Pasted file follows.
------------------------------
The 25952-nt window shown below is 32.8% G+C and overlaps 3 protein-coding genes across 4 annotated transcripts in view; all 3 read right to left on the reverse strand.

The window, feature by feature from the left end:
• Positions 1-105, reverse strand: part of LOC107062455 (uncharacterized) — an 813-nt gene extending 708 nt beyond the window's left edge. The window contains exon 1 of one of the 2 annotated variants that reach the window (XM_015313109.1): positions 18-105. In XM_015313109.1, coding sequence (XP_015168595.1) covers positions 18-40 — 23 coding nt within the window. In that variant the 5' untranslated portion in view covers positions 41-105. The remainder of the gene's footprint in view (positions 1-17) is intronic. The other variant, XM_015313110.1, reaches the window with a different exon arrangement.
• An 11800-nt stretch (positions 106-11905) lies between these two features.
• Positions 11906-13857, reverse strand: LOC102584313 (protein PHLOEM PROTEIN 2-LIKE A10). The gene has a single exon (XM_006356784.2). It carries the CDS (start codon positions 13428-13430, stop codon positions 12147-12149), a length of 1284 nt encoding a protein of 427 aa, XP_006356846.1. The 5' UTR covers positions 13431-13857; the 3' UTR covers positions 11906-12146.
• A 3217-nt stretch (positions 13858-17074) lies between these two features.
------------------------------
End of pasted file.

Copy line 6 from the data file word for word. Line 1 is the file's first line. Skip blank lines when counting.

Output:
• A 3217-nt stretch (positions 13858-17074) lies between these two features.